Diagnosing Josh Smith’s flawed jump shot and why his post moves work so well

Josh Smith shoots too many perimeter jumpers. Everyone knows that.

But his jump shot is bad, even close to the basket. Here’s a shot chart showing only Smith’s jumpers, via Vorped:


Just look at all that red.

Smith has actually shot better on jumpers outside the paint, 26.4 on 2-pointers and 26.1 on 3-pointers, than on jumpers in the paint, 24.1 percent. Though that might be a sample-size issue, his flaws show in all his jumpers.

He launches them flat-footedly, and they often fall way short, a sign he doesn’t use his legs enough. He compensates with a slingshot release for the lack of power coming from his legs, which doesn’t help matters.

Against Portland, however, Smith went into the post a lot, and got positive results. What really struck me was how good his hook shot looked – even when backing down Nicolas Batum and Wesley Matthews, two good wing defenders and the type of opponent Smith is often matched up against.

Really, Smith has been good on hook shots all season. This shot chart shows only hook shots, via Vorped:


Smith has attempted 52 hook shots this season, making 29 – a whopping 65.9%. Furthermore, this puts him at 1.12 points per shot, much better than the 0.77 per play (via www.SynergySports.com) he scores on all post-ups (though that includes turnovers and shooting fouls drawn).

Smith’s eight hook shots outside the paint weren’t horrible shots, but all came from the left baseline, which is an incredibly tough shot. Getting to the middle of the floor is definitely preferable.

Including all Smith’s hooks is still a small sample, and in the previous two seasons, he just shot just 41 percent and 48 percent on hooks. But even if his 2013-14 percentage decreases a bit, it would still be his best one-on-one move by a landslide.

Let’s look more closely at what makes Smith so efficient on post-ups and hook shots, using this play against Portland as a case study:


When Brandon Jennings crosses halfcourt, Smith is already in a post-up position. Kentavious Caldwell-Pope is on the opposite side of the wing to space the floor, and Andre Drummond and Greg Monroe will take their respective spots in the halfcourt set.

Notice how cohesively Portland defends already. They are moving in perfect unison in transition defense.


Jennings passes the ball to Smith in the post when there are about 20 seconds left on the clock. Smith is being defended by Wesley Matthews in this instance. Previously, Batum had been guarding him. Smith used a spin move around his defender a couple of times for easy buckets, which is why Matthews opens up the middle, were two capable help defenders wait (i. e. Robin Lopez and LaMarcus Aldridge).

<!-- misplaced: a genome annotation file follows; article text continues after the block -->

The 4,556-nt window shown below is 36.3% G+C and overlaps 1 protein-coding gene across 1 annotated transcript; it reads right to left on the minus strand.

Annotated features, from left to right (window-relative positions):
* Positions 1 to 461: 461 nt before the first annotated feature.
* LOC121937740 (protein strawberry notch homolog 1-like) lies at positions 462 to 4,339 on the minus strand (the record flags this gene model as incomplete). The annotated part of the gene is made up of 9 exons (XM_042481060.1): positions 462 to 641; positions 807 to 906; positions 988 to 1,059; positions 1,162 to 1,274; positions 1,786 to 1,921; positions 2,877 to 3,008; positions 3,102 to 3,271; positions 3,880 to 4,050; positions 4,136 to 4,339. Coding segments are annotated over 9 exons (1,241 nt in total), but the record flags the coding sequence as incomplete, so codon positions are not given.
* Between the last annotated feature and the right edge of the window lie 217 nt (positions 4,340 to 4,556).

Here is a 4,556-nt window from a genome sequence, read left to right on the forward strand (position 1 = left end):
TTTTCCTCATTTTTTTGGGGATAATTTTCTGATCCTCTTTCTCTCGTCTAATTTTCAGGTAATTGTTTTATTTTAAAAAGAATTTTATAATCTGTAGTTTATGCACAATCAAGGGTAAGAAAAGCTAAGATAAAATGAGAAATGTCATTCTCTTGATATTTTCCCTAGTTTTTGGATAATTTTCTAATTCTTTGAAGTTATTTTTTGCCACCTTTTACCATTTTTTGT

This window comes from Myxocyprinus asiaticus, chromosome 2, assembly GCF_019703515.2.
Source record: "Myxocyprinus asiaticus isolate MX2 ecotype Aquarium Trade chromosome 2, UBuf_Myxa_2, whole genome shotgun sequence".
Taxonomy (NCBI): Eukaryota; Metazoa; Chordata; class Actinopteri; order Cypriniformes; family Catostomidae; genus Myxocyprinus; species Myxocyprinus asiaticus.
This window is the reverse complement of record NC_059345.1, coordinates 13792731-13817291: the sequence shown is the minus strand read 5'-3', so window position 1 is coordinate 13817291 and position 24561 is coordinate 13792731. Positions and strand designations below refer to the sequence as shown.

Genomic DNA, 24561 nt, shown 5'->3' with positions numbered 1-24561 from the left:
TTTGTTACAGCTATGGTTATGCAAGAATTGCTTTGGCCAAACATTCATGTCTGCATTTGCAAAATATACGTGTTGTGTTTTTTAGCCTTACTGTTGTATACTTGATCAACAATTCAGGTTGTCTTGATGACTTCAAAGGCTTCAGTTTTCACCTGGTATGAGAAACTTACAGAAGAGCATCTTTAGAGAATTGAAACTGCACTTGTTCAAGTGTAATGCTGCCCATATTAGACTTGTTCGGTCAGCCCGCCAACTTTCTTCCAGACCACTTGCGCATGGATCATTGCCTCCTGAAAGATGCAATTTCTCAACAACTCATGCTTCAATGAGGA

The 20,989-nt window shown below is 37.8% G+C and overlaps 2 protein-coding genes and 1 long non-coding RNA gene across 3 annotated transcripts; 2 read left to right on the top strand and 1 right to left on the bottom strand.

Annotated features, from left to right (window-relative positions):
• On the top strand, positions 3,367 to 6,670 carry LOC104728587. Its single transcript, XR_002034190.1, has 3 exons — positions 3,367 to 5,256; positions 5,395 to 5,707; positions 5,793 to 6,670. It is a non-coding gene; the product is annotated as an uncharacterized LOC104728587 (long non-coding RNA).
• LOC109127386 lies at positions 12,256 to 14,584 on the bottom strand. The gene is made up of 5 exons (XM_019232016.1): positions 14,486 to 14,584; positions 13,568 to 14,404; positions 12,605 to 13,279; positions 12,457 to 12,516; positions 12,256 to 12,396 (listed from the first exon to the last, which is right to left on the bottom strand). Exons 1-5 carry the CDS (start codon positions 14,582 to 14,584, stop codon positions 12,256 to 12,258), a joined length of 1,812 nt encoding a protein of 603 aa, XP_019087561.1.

Smith takes his time to read the defense. Monroe and Drummond are positioned approximately at the top of the key. Monroe poses at least a mild threat as a shooter from there, though Drummond obviously does not. But more on Drummond in a minute. Aldridge and Lopez stand in a perfect line, so a skip pass to Caldwell-Pope is not an option here.


When Smith commences his dribble, Mo Williams leaves Brandon Jennings to double Smith in the post. Notice how much the defense collapses – all five Blazers are within a couple of feet. Yet, the only available pass is  to Jennings, because there is simply no space for Monroe to cut to the basket.


Smith does a great job of waiting a second for the zone to clear. If Portland had doubled him, he probably would have passed to Jennings for an open 3-pointer. Williams, however, leaves Smith to get back to Jennings. Aldridge has to leave the paint to avoid a three-second violation. Lopez is tied to Drummond.

Drummond is such a strong offensive rebounder, which prevents his defenders from leaving him, despite of his lack of a jump shot. Whenever his defender leaves him, Drummond crashes the board hard to get putbacks or tip-ins.


Smith starts his move just when Aldridge leaves the paint. Aldridge is in no position to recover in time to challenge the shot. Matthews is too small to cover the hook shot. Smith draws the foul and releases a pretty hook shot for an and-1.


When posting up in or near the paint, Smith is very good post player. At his best, he uses his incredibly good footwork to quickly spin around defenders. As a countermove, he has his hook.

Unfortunately, he too frequently opts for jump shots or just does not want to fight for position and posts up 20-plus feet away from the basket.

But as this example shows, even when Smith shares the court with Monroe and Drummond, the spacing provided by the frontline is just enough to create sufficient room for the offense to work. That’s one excuse that shouldn’t prevent Smith from taking his most-efficient shots.

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